"Choice has always been a core tenant of Android," White wrote. "In Fact, most Android devices ship with two or more app stores preloaded. And popular Android devices such as the Amazon Fire tablet home preloaded with a competitive app store and no Google Play Store."

Google also noted that the company provides more "openness and choice than others," adding that the Play Store is different from other app stores and "doesn't impose the same restrictions as other mobile operating systems do."

But despite that, the lawsuit states that Android is the "only viable operating system available to license by mobile device manufacturers and sell their devices to U.S. customers." It noted that Google, "which controls approximately 99% of this market," has durable monopoly power in the market and considerable leverage over mobile device manufacturers and Android app developers."

It also adds that the Play Store distributes over 90% of all Android apps in the U.S. and that "no competing Android app store has more than 5% of the market."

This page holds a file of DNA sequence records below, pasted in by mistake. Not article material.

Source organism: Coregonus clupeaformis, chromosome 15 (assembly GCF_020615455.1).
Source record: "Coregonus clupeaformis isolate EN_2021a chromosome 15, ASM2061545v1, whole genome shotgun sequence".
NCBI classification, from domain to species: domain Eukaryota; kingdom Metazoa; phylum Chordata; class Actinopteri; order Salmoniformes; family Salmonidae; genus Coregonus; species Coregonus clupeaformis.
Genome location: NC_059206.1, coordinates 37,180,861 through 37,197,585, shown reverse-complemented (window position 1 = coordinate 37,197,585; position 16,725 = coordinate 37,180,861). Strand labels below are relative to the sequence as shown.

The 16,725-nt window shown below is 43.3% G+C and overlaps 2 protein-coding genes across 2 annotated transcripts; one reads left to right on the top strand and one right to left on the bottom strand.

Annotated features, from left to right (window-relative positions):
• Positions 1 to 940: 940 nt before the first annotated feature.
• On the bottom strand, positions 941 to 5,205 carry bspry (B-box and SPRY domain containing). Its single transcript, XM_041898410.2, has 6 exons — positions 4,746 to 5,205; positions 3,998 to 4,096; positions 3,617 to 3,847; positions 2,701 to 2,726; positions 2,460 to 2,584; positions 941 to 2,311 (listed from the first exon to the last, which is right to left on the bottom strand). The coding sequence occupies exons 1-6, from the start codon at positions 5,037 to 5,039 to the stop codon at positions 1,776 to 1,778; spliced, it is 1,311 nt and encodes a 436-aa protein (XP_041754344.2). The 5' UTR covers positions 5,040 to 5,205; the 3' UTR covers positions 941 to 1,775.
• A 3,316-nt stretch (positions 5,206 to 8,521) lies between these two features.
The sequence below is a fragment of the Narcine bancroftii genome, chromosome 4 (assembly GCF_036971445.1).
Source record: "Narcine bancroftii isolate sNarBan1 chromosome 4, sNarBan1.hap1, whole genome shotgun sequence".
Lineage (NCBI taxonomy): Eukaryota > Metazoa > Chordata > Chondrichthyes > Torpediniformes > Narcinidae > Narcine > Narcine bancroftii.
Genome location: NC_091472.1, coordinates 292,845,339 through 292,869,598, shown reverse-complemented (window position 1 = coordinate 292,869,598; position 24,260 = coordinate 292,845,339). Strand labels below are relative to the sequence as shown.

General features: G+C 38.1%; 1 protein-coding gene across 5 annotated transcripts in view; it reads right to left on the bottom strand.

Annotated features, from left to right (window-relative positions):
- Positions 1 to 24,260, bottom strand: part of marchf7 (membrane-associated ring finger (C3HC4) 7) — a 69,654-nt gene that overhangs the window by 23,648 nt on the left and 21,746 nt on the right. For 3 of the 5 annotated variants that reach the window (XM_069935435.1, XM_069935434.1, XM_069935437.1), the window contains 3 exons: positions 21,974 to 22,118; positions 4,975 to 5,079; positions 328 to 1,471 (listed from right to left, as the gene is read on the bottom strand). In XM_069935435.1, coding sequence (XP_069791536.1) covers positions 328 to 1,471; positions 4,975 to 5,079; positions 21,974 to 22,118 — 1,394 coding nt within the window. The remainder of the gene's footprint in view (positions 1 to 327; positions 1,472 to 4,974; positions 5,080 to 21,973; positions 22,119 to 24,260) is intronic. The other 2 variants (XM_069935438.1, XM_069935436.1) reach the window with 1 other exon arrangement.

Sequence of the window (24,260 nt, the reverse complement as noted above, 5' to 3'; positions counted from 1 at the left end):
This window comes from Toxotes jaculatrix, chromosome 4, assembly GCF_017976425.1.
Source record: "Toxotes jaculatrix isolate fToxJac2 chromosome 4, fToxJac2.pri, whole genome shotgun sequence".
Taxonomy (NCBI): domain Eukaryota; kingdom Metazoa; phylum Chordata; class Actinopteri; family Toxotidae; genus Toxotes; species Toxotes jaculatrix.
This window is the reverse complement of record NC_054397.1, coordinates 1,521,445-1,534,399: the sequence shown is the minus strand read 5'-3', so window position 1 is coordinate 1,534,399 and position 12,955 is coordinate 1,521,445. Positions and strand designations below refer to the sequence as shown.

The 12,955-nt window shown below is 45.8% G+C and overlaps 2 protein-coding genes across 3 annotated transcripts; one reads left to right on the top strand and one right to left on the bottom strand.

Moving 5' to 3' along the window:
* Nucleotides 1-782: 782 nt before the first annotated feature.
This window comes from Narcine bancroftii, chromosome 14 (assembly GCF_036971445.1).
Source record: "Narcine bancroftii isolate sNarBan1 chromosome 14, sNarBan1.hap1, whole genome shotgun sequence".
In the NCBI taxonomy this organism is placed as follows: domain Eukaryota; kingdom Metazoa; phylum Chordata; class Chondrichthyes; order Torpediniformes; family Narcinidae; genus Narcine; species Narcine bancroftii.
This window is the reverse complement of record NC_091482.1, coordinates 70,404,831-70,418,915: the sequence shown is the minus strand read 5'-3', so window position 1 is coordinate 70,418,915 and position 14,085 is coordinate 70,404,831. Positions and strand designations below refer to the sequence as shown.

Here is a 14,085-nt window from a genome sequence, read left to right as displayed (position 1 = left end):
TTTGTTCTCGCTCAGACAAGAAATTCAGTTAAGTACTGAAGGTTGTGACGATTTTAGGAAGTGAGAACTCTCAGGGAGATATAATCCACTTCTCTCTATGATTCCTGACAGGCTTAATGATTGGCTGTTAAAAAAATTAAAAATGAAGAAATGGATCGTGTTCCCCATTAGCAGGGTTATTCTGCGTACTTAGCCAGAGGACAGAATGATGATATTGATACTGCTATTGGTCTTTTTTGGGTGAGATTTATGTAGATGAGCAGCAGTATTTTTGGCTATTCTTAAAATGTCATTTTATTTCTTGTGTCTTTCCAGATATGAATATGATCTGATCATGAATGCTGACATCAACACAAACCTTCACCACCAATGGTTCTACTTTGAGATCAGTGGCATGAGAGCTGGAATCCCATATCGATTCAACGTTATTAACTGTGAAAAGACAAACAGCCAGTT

In 2020, Google Play users worldwide downloaded 108.5 mobile apps, up from 76 billion apps in 2018, according to Statista. Data shows that the Play Store "generates significantly more downloads than the Apple App Store, as it is available for a wider range of devices than Apple's closed iOS ecosystem, which is only available for Apple devices."

Statistic: Annual number of app downloads from the Google Play Store worldwide from 2016 to 2020 (in billions) | Statista

Find more statistics at Statista

Carl Szabo, vice-president and general counsel of NetChoice, an industry group whose founders include Google, Facebook, and Amazon, said these lawsuits are invalid.

"It's very interesting that this is being brought against Google's App Store when the case is potentially one of the weakest, and that's because the Android operating system allows sideloading," he said. "Every Android device has two or more app stores pre-installed when you get the device. And there are examples of Android-based devices that don't even have the App store of the Play store installed at all."